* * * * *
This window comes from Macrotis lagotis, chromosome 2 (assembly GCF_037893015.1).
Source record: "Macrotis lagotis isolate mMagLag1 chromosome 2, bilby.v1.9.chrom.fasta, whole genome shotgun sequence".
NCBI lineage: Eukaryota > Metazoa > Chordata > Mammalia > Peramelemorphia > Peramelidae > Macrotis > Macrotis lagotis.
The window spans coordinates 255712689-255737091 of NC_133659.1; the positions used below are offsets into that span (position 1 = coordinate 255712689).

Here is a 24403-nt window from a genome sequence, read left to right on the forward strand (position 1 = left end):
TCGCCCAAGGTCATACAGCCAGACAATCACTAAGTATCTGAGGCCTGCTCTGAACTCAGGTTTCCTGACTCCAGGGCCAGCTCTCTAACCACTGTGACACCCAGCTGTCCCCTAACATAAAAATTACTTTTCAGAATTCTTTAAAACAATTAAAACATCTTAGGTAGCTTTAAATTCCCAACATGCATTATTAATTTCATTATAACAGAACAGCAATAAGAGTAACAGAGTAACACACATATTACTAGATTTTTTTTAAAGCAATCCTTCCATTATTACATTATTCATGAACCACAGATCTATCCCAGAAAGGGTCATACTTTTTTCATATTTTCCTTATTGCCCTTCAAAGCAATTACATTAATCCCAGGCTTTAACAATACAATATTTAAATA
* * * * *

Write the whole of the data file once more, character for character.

This window comes from Macrotis lagotis, chromosome 2 (assembly GCF_037893015.1).
Source record: "Macrotis lagotis isolate mMagLag1 chromosome 2, bilby.v1.9.chrom.fasta, whole genome shotgun sequence".
NCBI lineage: Eukaryota > Metazoa > Chordata > Mammalia > Peramelemorphia > Peramelidae > Macrotis > Macrotis lagotis.
The window spans coordinates 255712689-255737091 of NC_133659.1; the positions used below are offsets into that span (position 1 = coordinate 255712689).

Here is a 24403-nt window from a genome sequence, read left to right on the forward strand (position 1 = left end):
TCGCCCAAGGTCATACAGCCAGACAATCACTAAGTATCTGAGGCCTGCTCTGAACTCAGGTTTCCTGACTCCAGGGCCAGCTCTCTAACCACTGTGACACCCAGCTGTCCCCTAACATAAAAATTACTTTTCAGAATTCTTTAAAACAATTAAAACATCTTAGGTAGCTTTAAATTCCCAACATGCATTATTAATTTCATTATAACAGAACAGCAATAAGAGTAACAGAGTAACACACATATTACTAGATTTTTTTTAAAGCAATCCTTCCATTATTACATTATTCATGAACCACAGATCTATCCCAGAAAGGGTCATACTTTTTTCATATTTTCCTTATTGCCCTTCAAAGCAATTACATTAATCCCAGGCTTTAACAATACAATATTTAAATA